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Xbox Development Kit (XDK)
Developer(s)Microsoft
Operating systemMicrosoft Windows
TypeSoftware development kit
Websitedocs.microsoft.com/en-us/gaming/xbox-live/get-started/setup-ide/managed-partners/vstudio-xbox/live-where-to-get-xdk

The Xbox Development Kit (XDK) is a software development kit created by Microsoft used to write software for the Xbox gaming system. The XDK includes libraries, a compiler, and various tools used to create software for the Xbox. The XDK has the option to integrate itself into Microsoft Visual Studio 2002 or 2003. This is needed if one wants to develop applications or games for the Xbox. The XDK also includes a tool to record in-game footage, which has been widely used to create high-quality screenshots and trailers.

Purpose

The XDK allows software creators to create, run and distribute applications on the Xbox platform. Xbox 360 XDKs were based on all three generations of the Xbox 360 Design ("Phat", "Slim" and "E"). XNA Kits (Were used at some expos and given to game studios), Stress Kits (Used to test the power of the Xbox 360 and various conditions such as undervolting and overvolting and issued to Microsoft developers only), and Demo kits (Used to demo games). Some, but not all, XDKs include a sidecar which was used to emulate the DVD drive and act as a hard drive and on older XDKs with older recoveries, used for PIX Debugging. Bundled with XDKs is the Xbox 360 SDK used to connect to the console, enable memory editing, file management, and integrate to Visual Studio 2010 for Xbox 360 game development.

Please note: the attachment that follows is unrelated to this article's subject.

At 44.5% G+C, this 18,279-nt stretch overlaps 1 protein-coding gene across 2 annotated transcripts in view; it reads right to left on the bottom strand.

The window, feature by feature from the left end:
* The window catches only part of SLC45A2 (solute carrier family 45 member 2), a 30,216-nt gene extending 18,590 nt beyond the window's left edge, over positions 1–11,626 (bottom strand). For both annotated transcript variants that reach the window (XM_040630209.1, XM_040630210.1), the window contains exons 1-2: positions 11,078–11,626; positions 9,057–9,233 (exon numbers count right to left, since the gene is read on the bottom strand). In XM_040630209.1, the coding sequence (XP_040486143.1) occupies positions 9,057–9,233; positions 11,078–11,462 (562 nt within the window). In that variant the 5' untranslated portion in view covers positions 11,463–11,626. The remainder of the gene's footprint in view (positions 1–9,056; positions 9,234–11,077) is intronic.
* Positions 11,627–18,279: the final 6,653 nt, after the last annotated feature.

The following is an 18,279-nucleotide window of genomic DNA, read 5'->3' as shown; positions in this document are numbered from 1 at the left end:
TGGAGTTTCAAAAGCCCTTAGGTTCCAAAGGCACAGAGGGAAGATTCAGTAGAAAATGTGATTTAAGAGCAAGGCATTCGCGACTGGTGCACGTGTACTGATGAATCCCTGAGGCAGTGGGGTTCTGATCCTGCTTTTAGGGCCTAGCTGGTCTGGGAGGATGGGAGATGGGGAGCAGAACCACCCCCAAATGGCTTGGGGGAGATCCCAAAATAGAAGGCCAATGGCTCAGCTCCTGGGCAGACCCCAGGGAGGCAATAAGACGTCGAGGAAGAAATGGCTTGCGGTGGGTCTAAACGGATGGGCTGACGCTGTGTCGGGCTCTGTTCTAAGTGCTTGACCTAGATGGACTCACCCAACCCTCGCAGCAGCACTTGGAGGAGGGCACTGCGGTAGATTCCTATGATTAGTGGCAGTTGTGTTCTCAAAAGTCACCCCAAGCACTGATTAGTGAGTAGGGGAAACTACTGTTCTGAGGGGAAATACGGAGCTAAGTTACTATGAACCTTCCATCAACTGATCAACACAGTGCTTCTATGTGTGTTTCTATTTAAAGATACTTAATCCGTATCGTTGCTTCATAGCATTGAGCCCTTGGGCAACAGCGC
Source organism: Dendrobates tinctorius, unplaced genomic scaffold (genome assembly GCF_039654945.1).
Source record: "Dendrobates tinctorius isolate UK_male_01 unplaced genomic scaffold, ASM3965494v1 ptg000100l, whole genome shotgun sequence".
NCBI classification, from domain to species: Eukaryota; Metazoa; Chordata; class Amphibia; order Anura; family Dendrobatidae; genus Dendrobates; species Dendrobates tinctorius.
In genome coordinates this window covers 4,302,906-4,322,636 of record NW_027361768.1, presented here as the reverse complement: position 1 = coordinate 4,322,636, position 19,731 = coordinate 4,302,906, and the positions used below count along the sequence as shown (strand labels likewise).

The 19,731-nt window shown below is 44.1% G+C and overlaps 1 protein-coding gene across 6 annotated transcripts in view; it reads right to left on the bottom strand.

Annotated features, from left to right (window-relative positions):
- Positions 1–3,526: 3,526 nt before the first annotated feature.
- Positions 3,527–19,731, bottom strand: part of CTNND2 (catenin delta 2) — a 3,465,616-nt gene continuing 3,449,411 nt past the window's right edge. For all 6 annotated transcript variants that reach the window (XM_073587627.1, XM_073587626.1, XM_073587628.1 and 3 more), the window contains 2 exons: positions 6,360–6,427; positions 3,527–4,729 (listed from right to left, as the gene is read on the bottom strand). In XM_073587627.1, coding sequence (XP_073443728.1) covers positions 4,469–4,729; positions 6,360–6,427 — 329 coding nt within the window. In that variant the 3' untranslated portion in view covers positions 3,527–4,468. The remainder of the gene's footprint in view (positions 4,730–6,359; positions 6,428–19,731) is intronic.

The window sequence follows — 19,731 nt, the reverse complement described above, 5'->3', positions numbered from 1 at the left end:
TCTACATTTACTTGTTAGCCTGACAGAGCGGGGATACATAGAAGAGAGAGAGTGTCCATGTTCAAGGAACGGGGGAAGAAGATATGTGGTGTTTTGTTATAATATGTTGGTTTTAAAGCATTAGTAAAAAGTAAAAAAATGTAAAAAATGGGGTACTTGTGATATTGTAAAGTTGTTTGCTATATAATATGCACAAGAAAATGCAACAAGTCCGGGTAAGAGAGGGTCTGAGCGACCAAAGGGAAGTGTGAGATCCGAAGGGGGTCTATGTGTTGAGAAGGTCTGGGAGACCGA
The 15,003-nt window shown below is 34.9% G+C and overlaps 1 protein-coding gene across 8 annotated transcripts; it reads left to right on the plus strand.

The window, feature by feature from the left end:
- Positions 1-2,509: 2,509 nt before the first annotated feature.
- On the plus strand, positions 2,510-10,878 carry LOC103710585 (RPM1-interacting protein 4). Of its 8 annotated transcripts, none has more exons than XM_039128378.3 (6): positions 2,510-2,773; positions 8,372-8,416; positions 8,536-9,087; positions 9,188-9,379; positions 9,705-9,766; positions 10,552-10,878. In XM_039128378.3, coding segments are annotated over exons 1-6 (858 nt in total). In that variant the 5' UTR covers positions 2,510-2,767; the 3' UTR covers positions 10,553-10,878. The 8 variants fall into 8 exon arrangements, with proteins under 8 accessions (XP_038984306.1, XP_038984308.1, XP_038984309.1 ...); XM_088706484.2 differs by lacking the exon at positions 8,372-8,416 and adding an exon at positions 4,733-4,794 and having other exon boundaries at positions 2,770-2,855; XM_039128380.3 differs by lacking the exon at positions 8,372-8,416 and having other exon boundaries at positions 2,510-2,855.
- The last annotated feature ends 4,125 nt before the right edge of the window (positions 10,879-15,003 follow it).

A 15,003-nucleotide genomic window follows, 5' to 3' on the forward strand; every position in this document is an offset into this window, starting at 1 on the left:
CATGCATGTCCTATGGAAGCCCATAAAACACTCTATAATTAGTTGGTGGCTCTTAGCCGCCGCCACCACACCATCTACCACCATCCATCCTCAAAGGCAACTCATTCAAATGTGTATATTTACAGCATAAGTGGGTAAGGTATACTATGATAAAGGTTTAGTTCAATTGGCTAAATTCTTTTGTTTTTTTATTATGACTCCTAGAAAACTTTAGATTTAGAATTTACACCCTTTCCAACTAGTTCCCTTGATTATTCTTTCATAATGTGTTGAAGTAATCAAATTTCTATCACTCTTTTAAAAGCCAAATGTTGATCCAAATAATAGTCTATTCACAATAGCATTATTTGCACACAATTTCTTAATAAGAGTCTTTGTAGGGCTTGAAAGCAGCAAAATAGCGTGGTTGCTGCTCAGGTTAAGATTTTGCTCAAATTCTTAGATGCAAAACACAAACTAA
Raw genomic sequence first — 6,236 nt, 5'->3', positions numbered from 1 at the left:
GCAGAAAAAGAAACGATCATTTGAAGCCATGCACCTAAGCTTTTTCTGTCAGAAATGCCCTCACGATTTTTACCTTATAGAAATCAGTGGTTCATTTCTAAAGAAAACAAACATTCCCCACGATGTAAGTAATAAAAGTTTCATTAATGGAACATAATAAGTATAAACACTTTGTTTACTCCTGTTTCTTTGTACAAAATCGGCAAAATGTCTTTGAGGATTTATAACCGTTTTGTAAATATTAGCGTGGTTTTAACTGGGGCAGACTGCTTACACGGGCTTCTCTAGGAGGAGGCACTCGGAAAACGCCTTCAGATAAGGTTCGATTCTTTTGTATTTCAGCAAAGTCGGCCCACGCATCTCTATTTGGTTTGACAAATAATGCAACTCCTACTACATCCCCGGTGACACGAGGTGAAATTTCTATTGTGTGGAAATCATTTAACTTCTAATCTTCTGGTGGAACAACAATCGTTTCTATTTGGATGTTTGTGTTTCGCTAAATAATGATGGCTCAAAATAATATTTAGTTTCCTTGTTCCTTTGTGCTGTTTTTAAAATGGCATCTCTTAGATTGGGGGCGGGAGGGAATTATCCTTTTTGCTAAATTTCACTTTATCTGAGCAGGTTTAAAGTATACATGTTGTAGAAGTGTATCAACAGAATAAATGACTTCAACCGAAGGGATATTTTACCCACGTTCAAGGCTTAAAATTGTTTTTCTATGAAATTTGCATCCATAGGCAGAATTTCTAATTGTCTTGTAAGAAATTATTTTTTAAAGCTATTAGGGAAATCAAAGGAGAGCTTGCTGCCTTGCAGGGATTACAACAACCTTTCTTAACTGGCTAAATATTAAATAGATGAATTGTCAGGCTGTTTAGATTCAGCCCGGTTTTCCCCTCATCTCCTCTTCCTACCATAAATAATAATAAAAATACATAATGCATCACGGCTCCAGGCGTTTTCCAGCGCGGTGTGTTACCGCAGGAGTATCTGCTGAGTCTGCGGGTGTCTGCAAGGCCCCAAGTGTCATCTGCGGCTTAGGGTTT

Xbox development environment

The Xbox BIOS is based on the NT 5.0 kernel, but does not have all of the resources or capabilities of the Windows 2000 operating system, (for example: neither DirectShow, registry, or DLL are natively supported on the Xbox). Because of the constraints on the hardware and environment of the Xbox, all software development for the Xbox (and all video game consoles systems in general) are focused on reserving the limited resources that exist, the main limitation of which is the amount of available RAM.[1]

Compiling games and applications for the Xbox

Xbox embedded operating system

XDK and Xbox specific software limitations

This is a list of XDK, Xbox hardware, and Xbox operating system specific limitations.

See also

References

  1. ^ a b c d e Patrick Schmid (2004-11-05). "Modding The Xbox Into The Ultimate Multimedia Center". Tom's Hardware.
  2. ^ a b c d "Archived copy" (PDF). Archived from the original (PDF) on November 18, 2008. Retrieved May 31, 2010.((cite web)): CS1 maint: archived copy as title (link) Review of XBMC in Hardcore Gamer Magazine